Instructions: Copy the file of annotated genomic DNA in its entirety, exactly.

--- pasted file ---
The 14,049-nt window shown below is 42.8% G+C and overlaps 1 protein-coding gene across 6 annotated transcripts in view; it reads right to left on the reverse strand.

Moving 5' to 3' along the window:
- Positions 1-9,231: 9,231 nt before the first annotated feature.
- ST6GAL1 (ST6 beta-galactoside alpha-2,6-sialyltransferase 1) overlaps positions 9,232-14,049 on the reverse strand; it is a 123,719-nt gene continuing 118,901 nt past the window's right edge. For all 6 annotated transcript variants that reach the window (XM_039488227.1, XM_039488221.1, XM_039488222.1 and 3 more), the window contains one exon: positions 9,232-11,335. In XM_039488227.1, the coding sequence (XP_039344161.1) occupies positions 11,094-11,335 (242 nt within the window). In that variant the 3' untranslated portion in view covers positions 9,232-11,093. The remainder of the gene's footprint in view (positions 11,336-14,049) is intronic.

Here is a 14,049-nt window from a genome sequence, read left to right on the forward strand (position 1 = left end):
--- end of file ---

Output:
The 14,049-nt window shown below is 42.8% G+C and overlaps 1 protein-coding gene across 6 annotated transcripts in view; it reads right to left on the reverse strand.

Moving 5' to 3' along the window:
- Positions 1-9,231: 9,231 nt before the first annotated feature.
- ST6GAL1 (ST6 beta-galactoside alpha-2,6-sialyltransferase 1) overlaps positions 9,232-14,049 on the reverse strand; it is a 123,719-nt gene continuing 118,901 nt past the window's right edge. For all 6 annotated transcript variants that reach the window (XM_039488227.1, XM_039488221.1, XM_039488222.1 and 3 more), the window contains one exon: positions 9,232-11,335. In XM_039488227.1, the coding sequence (XP_039344161.1) occupies positions 11,094-11,335 (242 nt within the window). In that variant the 3' untranslated portion in view covers positions 9,232-11,093. The remainder of the gene's footprint in view (positions 11,336-14,049) is intronic.

Here is a 14,049-nt window from a genome sequence, read left to right on the forward strand (position 1 = left end):